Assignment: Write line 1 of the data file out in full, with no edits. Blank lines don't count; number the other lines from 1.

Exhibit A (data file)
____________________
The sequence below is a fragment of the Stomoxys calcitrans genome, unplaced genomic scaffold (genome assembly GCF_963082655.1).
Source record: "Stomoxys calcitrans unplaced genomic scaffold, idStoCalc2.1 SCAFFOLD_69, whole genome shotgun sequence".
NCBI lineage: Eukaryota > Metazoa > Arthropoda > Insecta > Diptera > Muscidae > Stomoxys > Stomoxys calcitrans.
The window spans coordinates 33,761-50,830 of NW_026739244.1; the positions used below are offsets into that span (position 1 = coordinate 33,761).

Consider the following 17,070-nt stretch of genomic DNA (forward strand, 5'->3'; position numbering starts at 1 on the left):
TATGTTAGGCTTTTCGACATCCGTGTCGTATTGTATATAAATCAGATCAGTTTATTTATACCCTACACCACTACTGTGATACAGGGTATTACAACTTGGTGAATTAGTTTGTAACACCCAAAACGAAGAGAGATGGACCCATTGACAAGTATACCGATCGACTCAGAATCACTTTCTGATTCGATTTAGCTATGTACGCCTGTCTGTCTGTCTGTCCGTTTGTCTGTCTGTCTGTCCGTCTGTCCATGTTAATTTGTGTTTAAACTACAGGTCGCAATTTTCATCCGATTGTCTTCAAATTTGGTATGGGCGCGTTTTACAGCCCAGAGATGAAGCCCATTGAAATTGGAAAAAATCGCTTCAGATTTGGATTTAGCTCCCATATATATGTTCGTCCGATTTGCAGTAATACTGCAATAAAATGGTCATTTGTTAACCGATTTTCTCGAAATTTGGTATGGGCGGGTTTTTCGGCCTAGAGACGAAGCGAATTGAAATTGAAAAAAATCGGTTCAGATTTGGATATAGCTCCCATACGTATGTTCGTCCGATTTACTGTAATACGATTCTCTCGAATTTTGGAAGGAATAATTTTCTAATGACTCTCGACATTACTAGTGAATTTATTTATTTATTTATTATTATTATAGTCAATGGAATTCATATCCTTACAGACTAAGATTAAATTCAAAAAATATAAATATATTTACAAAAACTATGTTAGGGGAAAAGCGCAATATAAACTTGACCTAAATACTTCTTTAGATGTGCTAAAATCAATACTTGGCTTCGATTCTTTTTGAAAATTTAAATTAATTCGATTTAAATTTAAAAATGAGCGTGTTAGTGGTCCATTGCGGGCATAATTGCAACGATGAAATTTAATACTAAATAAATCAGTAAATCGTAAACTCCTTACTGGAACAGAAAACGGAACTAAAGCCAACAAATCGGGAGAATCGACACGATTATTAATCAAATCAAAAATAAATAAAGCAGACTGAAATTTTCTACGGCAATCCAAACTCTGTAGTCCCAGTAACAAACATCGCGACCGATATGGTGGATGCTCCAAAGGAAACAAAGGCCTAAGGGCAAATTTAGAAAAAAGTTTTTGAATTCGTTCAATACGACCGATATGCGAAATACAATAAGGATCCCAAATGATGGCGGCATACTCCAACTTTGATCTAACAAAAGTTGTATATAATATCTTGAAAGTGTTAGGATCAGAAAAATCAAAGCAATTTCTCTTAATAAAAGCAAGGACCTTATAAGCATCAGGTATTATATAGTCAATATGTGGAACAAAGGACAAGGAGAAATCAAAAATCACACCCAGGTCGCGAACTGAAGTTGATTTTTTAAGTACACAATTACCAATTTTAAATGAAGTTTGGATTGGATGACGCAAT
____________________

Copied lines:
The sequence below is a fragment of the Stomoxys calcitrans genome, unplaced genomic scaffold (genome assembly GCF_963082655.1).